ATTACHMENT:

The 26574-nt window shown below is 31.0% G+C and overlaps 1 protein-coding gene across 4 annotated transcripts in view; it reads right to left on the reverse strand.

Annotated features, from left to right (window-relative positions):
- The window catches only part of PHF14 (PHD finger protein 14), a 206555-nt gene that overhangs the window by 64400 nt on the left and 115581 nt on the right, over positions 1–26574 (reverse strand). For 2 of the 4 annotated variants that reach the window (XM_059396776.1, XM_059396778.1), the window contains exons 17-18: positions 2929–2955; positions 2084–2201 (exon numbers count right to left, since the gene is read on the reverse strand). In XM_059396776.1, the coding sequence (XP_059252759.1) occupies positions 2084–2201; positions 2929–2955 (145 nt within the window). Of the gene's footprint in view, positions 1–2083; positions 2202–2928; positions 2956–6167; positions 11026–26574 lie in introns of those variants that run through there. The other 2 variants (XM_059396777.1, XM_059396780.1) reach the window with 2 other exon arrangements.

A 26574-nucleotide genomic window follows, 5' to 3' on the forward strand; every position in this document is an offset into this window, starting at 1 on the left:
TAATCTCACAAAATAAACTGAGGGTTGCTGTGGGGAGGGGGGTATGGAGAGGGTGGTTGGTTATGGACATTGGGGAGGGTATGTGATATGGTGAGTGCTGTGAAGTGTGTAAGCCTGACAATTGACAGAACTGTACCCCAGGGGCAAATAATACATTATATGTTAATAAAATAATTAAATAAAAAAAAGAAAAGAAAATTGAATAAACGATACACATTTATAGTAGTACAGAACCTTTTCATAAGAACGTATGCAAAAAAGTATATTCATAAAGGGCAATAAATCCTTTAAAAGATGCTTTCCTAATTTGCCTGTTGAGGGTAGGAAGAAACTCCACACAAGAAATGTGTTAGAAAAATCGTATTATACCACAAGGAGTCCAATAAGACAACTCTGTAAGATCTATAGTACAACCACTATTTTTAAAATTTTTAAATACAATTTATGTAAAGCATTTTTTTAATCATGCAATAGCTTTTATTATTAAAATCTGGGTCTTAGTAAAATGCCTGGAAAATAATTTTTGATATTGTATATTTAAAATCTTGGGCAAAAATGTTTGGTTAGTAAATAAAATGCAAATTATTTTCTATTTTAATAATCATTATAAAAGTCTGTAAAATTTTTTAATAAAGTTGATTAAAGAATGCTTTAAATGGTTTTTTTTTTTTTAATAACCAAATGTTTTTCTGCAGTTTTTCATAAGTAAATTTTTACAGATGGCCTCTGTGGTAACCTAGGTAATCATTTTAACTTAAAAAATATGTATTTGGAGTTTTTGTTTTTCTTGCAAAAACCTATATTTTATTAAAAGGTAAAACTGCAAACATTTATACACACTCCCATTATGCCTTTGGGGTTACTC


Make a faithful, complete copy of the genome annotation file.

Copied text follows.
The 26574-nt window shown below is 31.0% G+C and overlaps 1 protein-coding gene across 4 annotated transcripts in view; it reads right to left on the reverse strand.

Annotated features, from left to right (window-relative positions):
- The window catches only part of PHF14 (PHD finger protein 14), a 206555-nt gene that overhangs the window by 64400 nt on the left and 115581 nt on the right, over positions 1–26574 (reverse strand). For 2 of the 4 annotated variants that reach the window (XM_059396776.1, XM_059396778.1), the window contains exons 17-18: positions 2929–2955; positions 2084–2201 (exon numbers count right to left, since the gene is read on the reverse strand). In XM_059396776.1, the coding sequence (XP_059252759.1) occupies positions 2084–2201; positions 2929–2955 (145 nt within the window). Of the gene's footprint in view, positions 1–2083; positions 2202–2928; positions 2956–6167; positions 11026–26574 lie in introns of those variants that run through there. The other 2 variants (XM_059396777.1, XM_059396780.1) reach the window with 2 other exon arrangements.

A 26574-nucleotide genomic window follows, 5' to 3' on the forward strand; every position in this document is an offset into this window, starting at 1 on the left:
TAATCTCACAAAATAAACTGAGGGTTGCTGTGGGGAGGGGGGTATGGAGAGGGTGGTTGGTTATGGACATTGGGGAGGGTATGTGATATGGTGAGTGCTGTGAAGTGTGTAAGCCTGACAATTGACAGAACTGTACCCCAGGGGCAAATAATACATTATATGTTAATAAAATAATTAAATAAAAAAAAGAAAAGAAAATTGAATAAACGATACACATTTATAGTAGTACAGAACCTTTTCATAAGAACGTATGCAAAAAAGTATATTCATAAAGGGCAATAAATCCTTTAAAAGATGCTTTCCTAATTTGCCTGTTGAGGGTAGGAAGAAACTCCACACAAGAAATGTGTTAGAAAAATCGTATTATACCACAAGGAGTCCAATAAGACAACTCTGTAAGATCTATAGTACAACCACTATTTTTAAAATTTTTAAATACAATTTATGTAAAGCATTTTTTTAATCATGCAATAGCTTTTATTATTAAAATCTGGGTCTTAGTAAAATGCCTGGAAAATAATTTTTGATATTGTATATTTAAAATCTTGGGCAAAAATGTTTGGTTAGTAAATAAAATGCAAATTATTTTCTATTTTAATAATCATTATAAAAGTCTGTAAAATTTTTTAATAAAGTTGATTAAAGAATGCTTTAAATGGTTTTTTTTTTTTTAATAACCAAATGTTTTTCTGCAGTTTTTCATAAGTAAATTTTTACAGATGGCCTCTGTGGTAACCTAGGTAATCATTTTAACTTAAAAAATATGTATTTGGAGTTTTTGTTTTTCTTGCAAAAACCTATATTTTATTAAAAGGTAAAACTGCAAACATTTATACACACTCCCATTATGCCTTTGGGGTTACTC